Gupta said, "Most of the time when you saw the 100x, 200x and larger numbers those came from universities. Nvidia may have taken university work and shown it and it has an 100x on it, but really most of those gains came from academic work. Typically we find when you investigate why someone got 100x [speed up] is because they didn't have good CPU code to begin with. When you investigate why they didn't have good CPU code you find that typically they are domain scienctists not computer science guys - biologists, chemists, physics - and they wrote some C code and it wasn't good on the CPU. It turns out most of those people find it easier to code in CUDA C or CUDA Fortran than they do to use MPI or Pthreads to go to multi-core CPUs, so CUDA programming for a GPU is easier than multi-core CPU programming."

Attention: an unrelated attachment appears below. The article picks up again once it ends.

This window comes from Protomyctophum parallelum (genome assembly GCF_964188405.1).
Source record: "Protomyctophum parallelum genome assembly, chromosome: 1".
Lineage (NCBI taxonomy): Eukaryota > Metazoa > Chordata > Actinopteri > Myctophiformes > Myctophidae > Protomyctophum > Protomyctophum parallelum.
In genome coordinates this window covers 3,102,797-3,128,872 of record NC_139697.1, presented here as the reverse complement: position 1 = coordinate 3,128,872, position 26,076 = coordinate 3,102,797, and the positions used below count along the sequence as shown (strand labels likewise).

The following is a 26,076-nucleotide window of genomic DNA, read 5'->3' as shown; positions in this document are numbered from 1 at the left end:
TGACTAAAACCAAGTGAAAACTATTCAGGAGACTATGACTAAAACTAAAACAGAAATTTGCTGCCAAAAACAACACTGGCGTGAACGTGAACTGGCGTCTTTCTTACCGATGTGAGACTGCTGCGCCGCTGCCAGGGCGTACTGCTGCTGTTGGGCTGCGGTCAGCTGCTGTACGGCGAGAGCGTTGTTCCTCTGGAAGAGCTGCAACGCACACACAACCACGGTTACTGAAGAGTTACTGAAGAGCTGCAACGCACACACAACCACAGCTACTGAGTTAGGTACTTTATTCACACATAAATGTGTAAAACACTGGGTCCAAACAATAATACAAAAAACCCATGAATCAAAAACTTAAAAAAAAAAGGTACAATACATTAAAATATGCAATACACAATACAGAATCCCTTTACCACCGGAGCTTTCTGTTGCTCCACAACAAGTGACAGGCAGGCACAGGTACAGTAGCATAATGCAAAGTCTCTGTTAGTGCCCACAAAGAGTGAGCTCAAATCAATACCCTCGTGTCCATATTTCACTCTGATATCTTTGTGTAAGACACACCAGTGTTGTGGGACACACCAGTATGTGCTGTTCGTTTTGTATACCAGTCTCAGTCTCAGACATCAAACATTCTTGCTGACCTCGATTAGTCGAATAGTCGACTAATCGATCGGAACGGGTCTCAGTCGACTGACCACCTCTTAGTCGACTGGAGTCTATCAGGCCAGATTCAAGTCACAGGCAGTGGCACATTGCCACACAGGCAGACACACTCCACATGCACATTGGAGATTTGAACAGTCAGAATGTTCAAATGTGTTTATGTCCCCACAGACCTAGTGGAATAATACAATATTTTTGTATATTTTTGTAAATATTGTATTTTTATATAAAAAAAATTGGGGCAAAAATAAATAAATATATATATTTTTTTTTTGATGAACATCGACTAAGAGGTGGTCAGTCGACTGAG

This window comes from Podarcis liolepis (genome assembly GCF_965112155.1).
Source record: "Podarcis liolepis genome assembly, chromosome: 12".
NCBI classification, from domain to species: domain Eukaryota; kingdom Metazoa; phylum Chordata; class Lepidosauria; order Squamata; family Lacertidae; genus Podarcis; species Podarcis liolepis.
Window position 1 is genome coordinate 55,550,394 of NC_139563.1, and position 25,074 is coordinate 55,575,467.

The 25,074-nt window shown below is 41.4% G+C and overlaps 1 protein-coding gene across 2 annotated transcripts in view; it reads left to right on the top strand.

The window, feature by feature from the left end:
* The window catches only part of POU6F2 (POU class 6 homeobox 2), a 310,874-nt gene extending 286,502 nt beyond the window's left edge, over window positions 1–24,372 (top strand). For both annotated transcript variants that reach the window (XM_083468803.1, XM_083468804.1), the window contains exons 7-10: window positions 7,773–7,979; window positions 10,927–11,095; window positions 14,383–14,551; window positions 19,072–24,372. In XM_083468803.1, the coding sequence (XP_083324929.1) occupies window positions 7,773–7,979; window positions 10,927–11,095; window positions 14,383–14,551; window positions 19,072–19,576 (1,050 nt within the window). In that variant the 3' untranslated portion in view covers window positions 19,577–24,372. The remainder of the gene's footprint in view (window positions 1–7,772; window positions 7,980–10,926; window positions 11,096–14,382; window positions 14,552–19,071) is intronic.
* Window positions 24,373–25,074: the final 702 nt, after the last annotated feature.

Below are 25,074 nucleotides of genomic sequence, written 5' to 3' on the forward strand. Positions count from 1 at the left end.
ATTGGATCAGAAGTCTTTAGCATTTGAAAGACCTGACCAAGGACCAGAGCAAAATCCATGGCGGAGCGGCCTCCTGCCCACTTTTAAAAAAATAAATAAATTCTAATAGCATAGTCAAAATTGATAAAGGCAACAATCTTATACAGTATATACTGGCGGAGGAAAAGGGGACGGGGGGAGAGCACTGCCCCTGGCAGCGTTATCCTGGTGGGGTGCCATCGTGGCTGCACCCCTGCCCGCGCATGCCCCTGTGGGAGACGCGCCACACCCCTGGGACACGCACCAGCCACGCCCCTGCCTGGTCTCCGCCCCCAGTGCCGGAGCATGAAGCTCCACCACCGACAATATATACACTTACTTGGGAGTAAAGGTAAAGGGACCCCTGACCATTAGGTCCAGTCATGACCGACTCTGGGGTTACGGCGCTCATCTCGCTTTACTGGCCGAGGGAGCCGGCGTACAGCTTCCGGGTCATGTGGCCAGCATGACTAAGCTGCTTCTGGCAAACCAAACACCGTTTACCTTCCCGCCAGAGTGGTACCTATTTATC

According to Gupta, those users that have optimised their code to squeeze most of the performance out of the CPU can get somewhat more sedate performance gains. "Most people we find who have optimised CPU code, and really you'll only find optimised CPU code in the HPC world, get between 5x to 10x speed up, that's the average speed up that people get. In some cases it's even less, we've seen people getting speed ups of 2X but they are delighted with 2x because there is no way for them to get a sustainable 2X speed up from where they are today," said Gupta.
NVIDIA: Massive GPGPU speedups were due to original poor code
Posted on Monday, Nov 26 2012 @ 13:20 CET by Thomas De Maesschalck